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News

Let's Move! Michelle Obama Launches Campaign Against Childhood Obesity

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As thousands of people flocked to Denny's for free, yet not ideally healthy, meals this morning, First Lady Michelle Obama launched LetsMove.gov, a campaign to change the way we raise our children.

"Childhood obesity or excess weight threatens the healthy future of one third of American children," the website states on the homepage. "We spend $150 billion every year to treat obesity-related conditions, and that number is growing. Obesity rates tripled in the past 30 years, a trend that means, for the first time in our history, American children may face a shorter expected lifespan than their parents."

It's a big campaign, but here are few highlights that caught our eye, via a White House press release:

  • Next Generation Food Pyramid: To help people make healthier food and physical activity choices, the U.S. Department of Agriculture will revamp the famous food pyramid. MyPyramid.gov is one of the most popular websites in the federal government, and a 2.0 version of the Web site will offer consumers a host of tools to help them put the Dietary Guidelines into practice.
  • Reauthorize the Child Nutrition Act: The Administration is requesting an historic investment of an additional $10 billion over ten years starting in 2011 to improve the quality of the National School Lunch and Breakfast program, increase the number of kids participating, and ensure schools have the resources they need to make program changes, including training for school food service workers, upgraded kitchen equipment, and additional funding for meal reimbursements. With this investment, additional fruits, vegetables, whole grains, and low-fat dairy products will be served in our school cafeterias and an additional one million students will be served in the next five years.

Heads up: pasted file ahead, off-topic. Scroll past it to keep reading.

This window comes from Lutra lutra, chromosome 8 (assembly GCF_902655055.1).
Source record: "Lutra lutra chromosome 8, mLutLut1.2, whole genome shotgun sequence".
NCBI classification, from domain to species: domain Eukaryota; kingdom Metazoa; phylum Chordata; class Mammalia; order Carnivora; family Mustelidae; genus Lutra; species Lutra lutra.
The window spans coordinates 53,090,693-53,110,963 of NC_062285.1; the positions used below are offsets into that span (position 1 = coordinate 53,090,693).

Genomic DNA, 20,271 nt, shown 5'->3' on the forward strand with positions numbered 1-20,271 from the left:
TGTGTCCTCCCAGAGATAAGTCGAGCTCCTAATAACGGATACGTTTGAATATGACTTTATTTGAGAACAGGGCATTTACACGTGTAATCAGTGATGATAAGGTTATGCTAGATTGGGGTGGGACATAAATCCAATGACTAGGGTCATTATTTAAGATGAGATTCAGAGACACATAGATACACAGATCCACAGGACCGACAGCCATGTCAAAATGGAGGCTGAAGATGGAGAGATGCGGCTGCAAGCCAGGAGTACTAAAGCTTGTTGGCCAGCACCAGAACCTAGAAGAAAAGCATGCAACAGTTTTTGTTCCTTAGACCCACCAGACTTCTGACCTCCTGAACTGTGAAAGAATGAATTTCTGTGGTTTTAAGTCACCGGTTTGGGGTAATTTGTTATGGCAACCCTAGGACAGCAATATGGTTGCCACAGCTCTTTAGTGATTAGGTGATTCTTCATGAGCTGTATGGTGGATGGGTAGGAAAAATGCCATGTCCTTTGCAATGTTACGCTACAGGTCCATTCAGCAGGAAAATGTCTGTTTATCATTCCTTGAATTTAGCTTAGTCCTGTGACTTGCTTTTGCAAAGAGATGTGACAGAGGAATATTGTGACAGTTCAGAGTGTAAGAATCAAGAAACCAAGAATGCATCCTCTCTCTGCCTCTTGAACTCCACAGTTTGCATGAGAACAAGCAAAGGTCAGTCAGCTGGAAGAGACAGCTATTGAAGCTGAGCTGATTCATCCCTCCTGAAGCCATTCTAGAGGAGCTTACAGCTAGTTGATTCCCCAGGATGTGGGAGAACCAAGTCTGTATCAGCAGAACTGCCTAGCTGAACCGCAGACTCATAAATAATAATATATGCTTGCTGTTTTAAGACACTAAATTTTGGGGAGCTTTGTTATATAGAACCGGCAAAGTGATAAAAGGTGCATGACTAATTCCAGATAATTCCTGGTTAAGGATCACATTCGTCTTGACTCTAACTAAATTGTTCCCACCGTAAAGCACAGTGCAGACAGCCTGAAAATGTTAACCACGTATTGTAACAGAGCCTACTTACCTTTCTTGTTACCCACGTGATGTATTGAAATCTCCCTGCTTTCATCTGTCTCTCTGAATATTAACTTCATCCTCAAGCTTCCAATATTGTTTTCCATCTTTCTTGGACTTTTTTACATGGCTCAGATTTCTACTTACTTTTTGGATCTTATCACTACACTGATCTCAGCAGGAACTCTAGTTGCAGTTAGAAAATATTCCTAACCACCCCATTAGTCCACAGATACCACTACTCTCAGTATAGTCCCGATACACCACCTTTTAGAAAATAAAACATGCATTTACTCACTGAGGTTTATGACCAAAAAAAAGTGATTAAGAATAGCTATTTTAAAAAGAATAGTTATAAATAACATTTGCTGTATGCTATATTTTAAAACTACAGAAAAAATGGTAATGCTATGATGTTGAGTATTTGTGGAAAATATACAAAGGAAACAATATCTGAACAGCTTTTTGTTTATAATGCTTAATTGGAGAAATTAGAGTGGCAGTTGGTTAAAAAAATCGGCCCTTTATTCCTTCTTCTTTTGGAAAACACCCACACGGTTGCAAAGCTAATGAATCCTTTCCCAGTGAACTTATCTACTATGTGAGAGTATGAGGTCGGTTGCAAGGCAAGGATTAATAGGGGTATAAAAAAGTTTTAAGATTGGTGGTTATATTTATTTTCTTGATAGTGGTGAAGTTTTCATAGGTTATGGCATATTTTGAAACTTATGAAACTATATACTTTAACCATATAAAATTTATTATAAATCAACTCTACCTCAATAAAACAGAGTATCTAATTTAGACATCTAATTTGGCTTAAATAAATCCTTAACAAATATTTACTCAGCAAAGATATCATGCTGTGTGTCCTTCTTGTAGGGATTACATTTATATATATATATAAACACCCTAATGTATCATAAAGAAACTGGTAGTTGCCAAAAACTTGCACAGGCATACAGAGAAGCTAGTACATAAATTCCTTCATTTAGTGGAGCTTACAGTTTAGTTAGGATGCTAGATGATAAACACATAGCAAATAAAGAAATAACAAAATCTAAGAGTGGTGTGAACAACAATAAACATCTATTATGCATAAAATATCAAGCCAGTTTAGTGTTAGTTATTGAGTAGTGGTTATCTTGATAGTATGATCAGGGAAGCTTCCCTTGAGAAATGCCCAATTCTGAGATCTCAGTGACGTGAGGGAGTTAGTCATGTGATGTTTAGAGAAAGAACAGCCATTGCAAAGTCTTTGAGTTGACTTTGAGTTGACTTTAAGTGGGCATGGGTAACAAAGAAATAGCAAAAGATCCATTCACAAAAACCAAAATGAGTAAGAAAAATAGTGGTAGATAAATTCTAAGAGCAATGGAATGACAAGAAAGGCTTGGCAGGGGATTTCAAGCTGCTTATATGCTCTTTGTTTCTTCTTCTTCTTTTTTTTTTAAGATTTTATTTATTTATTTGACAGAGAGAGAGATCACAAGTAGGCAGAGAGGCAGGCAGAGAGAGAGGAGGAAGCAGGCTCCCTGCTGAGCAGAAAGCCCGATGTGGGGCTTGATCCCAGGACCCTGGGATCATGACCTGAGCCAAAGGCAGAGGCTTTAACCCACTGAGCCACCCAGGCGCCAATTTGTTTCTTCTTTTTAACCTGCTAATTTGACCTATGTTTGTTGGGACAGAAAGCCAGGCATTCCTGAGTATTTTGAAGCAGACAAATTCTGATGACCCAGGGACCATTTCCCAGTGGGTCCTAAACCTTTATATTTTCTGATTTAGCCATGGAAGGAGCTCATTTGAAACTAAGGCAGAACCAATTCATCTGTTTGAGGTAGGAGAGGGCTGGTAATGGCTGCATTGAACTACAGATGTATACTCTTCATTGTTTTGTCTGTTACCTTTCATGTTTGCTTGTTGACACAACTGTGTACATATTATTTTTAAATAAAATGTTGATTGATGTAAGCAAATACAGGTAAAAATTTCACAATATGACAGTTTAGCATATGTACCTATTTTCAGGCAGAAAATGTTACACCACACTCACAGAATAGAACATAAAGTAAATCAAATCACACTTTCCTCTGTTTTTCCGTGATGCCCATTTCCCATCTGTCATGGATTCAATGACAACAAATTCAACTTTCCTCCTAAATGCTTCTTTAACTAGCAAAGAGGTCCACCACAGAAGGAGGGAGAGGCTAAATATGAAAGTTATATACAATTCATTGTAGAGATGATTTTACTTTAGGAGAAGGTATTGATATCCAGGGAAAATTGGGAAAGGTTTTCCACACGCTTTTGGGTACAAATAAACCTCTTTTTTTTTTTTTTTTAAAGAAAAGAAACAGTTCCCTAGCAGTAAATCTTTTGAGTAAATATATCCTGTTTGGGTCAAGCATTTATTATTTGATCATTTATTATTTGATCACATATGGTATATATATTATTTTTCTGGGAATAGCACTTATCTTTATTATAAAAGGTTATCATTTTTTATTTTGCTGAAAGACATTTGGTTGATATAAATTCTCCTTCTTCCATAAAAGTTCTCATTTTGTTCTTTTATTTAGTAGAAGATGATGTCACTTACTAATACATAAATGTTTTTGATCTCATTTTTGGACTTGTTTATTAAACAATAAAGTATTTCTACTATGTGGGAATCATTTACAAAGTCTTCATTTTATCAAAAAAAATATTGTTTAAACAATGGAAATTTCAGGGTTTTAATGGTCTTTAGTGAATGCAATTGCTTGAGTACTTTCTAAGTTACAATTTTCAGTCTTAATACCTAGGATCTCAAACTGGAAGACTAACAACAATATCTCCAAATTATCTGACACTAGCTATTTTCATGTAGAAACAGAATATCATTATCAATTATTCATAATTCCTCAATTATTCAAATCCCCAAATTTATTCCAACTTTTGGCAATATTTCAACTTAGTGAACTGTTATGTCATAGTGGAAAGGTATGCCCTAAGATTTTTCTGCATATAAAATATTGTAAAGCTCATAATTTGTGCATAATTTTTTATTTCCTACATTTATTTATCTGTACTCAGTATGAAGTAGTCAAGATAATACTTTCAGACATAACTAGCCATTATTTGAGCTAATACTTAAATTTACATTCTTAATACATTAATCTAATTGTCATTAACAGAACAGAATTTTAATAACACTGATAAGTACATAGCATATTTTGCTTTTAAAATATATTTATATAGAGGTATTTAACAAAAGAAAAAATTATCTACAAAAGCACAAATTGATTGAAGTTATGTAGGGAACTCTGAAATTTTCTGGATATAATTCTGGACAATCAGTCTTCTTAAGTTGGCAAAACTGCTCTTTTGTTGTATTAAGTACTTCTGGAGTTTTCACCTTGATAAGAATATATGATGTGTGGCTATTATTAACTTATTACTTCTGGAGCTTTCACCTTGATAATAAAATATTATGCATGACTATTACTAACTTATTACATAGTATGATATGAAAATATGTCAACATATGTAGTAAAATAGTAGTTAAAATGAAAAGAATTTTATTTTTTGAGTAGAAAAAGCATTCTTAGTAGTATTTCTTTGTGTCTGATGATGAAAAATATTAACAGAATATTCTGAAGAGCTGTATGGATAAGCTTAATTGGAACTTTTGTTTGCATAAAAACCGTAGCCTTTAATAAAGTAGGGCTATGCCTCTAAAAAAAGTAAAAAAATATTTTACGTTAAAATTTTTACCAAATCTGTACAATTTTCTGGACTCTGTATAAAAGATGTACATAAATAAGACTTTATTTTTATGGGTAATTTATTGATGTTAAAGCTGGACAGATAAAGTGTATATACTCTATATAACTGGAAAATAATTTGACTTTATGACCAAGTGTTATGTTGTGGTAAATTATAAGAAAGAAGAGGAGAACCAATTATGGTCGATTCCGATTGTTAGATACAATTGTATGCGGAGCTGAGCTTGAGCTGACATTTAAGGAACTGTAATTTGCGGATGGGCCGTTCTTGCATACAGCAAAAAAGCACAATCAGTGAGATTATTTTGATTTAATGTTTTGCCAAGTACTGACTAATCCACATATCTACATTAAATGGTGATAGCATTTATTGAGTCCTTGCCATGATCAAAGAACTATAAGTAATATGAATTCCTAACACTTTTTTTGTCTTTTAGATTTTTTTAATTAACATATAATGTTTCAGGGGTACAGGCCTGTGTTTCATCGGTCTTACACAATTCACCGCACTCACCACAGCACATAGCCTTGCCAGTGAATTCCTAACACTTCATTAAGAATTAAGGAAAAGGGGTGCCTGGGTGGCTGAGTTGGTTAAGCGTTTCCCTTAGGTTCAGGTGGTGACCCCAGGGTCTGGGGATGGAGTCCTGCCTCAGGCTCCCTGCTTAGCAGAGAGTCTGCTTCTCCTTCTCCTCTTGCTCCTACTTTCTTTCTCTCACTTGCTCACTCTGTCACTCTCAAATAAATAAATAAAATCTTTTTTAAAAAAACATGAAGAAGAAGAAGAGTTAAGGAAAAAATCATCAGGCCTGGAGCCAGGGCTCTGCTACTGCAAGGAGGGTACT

• Eliminate Food Deserts: As part of the President’s proposed FY 2011 budget, the Administration announced the new Healthy Food Financing Initiative - a partnership between the U.S. Departments of Treasury, Agriculture and Health and Human Services that will invest $400 million a year to help bring grocery stores to underserved areas and help places such as convenience stores and bodegas carry healthier food options. Through these initiatives and private sector engagement, the Administration will work to eliminate food deserts across the country within seven years.
  • Increase Farmers Markets: The President’s 2011 Budget proposes an additional $5 million investment in the Farmers Market Promotion Program at the U.S. Department of Agriculture which provides grants to establish, and improve access to, farmers markets.

The latter two, especially, can be related to Los Angeles where many neighborhoods suffer from a lack of healthy food. Luckily, living in Southern California offers a year-round bounty of good fresh food and farmers markets, which are both close to Obama's heart.